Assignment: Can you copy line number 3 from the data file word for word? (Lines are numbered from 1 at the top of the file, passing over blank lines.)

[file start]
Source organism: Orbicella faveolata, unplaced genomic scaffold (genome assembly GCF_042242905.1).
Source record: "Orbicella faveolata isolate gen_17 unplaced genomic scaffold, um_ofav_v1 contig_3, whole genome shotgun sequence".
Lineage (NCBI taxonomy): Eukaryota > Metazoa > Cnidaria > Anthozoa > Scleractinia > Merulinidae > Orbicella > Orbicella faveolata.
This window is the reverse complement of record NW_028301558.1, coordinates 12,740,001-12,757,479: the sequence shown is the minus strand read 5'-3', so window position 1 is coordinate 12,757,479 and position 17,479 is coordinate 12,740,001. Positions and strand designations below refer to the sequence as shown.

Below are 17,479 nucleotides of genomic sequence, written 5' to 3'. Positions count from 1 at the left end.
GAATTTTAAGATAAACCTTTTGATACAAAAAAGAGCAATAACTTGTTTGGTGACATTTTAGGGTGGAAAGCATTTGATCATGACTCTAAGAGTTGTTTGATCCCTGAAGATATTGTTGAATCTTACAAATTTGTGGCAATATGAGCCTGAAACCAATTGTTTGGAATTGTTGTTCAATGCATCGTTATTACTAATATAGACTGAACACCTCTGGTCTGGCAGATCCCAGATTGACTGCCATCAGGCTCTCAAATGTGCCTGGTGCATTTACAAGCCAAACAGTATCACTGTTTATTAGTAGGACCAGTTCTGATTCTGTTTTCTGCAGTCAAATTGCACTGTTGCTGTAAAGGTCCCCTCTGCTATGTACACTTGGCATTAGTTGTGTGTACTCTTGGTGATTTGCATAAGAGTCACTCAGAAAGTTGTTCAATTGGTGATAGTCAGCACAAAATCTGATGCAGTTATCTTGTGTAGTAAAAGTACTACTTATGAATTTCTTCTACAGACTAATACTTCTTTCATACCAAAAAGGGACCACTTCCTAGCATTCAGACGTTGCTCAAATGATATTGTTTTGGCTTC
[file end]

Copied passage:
Lineage (NCBI taxonomy): Eukaryota > Metazoa > Cnidaria > Anthozoa > Scleractinia > Merulinidae > Orbicella > Orbicella faveolata.